coalhole

The former Coal Hole property in Shamokin is under consideration as a potential site of a new hotel.

Two locations in Northumberland County have been identified as possible ideal locations for lodging as the result of a $20,000 hotel feasibility study conducted by CBRE Group — the former Coal Hole property in Shamokin and a Route 54 site near Natalie.

Anthracite Region for Progress (ARP) Executive Director Kathy Jeremiah said the results of the 80-page study show the benefit of building lodging in both of the areas rather than selecting one location, with each benefitting the other.

The study took three weeks and was completed April 15. Jeremiah said she toured the area with Frank Robinson and Krista Wieder, of Kairos Development Group, Philadelphia. The trio made a “complete loop” before deciding on the two locations.

The former Coal Hole property on Walnut Street was purchased by Andy Twiggar at a county judicial sale June 21, 2018.

Twiggar, a Shamokin-area native, owns five properties in Shamokin through the Bethlehem-based real estate company Dunn Twiggar and hopes to invest in the future of the region.

According to Jeremiah, a large 60-room hotel could be built on the property where the Walnut Towers Inn stood before it burned down in 1977. The remains of the building now house a dental office and Community Health Care.

Jeremiah said the hotel would also use a portion of the lot across the street from the building, which provides plenty of space for Anthracite Outdoor Adventure Area (AOAA) users to park ATVs and bikes.

The site is ideal because of its close proximity to the AOAA, Jeremiah said.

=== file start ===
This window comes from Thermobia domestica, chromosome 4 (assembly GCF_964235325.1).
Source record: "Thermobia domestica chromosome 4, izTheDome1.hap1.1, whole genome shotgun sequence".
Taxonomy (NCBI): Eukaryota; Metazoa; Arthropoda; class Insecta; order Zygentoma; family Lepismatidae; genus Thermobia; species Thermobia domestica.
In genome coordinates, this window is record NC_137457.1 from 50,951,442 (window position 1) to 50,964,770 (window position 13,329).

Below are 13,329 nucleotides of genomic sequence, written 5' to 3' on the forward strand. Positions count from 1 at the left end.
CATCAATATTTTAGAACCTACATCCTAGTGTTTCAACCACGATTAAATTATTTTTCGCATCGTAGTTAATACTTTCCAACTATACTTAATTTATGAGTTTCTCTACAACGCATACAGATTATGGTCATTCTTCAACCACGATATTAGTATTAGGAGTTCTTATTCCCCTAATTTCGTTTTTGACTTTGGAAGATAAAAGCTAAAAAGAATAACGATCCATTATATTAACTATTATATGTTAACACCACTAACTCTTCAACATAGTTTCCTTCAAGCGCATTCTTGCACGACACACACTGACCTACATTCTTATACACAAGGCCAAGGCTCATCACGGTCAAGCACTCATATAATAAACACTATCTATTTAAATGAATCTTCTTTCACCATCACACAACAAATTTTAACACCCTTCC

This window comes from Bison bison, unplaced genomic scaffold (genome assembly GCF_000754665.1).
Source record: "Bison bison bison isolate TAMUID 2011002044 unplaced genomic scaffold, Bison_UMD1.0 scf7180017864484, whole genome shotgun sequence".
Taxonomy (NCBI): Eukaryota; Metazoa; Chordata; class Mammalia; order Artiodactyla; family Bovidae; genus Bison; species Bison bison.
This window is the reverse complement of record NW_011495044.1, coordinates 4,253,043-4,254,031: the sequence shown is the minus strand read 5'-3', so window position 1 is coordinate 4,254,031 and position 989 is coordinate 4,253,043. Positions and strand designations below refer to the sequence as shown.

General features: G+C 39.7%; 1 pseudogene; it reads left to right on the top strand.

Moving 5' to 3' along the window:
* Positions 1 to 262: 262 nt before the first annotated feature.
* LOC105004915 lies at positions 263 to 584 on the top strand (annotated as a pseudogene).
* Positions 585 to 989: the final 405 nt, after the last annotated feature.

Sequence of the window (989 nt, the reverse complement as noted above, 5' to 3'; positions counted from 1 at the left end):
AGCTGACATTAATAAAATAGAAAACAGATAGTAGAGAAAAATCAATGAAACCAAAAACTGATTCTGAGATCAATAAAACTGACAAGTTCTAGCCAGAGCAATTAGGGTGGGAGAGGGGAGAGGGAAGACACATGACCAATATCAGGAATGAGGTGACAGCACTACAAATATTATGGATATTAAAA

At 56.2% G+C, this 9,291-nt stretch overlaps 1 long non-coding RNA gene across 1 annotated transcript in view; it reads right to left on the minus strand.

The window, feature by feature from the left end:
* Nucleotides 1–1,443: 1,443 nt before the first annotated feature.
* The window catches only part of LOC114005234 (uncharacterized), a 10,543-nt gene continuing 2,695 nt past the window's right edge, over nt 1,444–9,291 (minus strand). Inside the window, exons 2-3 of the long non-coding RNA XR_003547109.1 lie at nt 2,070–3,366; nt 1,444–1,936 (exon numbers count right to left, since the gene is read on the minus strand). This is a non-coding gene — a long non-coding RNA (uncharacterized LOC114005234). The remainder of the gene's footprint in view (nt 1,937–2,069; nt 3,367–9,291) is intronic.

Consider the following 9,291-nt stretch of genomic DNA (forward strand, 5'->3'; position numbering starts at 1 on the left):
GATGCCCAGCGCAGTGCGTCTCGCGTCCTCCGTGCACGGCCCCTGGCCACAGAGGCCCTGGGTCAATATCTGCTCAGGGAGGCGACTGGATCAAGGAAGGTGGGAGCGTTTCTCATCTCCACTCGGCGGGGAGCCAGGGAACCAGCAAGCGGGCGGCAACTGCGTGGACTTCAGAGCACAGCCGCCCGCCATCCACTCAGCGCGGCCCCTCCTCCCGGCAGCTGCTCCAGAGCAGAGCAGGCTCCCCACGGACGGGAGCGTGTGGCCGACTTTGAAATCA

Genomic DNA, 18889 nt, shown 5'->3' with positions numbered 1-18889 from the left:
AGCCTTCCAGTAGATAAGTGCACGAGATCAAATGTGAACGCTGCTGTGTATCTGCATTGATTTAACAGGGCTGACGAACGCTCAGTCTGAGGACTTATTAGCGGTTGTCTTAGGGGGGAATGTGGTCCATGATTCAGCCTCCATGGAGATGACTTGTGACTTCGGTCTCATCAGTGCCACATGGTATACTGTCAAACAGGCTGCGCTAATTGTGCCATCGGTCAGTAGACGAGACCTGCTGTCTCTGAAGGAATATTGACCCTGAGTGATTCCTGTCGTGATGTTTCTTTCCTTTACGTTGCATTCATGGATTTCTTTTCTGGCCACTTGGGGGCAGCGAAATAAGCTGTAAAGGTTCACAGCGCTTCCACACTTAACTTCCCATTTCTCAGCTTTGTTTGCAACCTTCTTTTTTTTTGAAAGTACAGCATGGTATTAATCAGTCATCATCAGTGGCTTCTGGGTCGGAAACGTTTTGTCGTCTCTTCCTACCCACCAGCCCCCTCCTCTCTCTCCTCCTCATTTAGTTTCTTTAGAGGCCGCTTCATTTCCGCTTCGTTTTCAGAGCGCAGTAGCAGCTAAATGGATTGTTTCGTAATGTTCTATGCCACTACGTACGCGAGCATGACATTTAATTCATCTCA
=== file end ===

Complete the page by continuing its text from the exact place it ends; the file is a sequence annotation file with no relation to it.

The other site could provide a 20-room lodge, with the possibility of adding private cabins and a venue for events, said Jeremiah. The land is owned by brothers Dennis Jr. and Jeff Molesevich, who Jeremiah said always envisioned something happening with the property.

The hotel would overlook Route 54 into Weiser State Forest, which has a state Department of Conservation and Natural Resources (DCNR) grant to further develop mountain biking trails on the Weiser Tract.

Jeremiah said those involved believe it is the right time to bring lodging to Northumberland County, with the constant expansion of the AOAA, Knoebels Amusement Resort and Pennsylvania State Sportsmen’s Association continuing to bring people from across the country to the region.

Visitors are staying as far away as Schuylkill, Montour, Columbia and Snyder counties due to a need for lodging within Northumberland County, she said.

The study was conducted to assess if there is a need for a hotel.

Jeremiah said the extensive report not only identified that need but also the top locations to build potential successful hotels.

With the report now in hand, she believes the various parties can move forward by speaking with investors and developers.

“I’m very optimistic. I can already see myself at the ribbon-cutting ceremony. I’m very, very excited for our entire area,” Jeremiah said.

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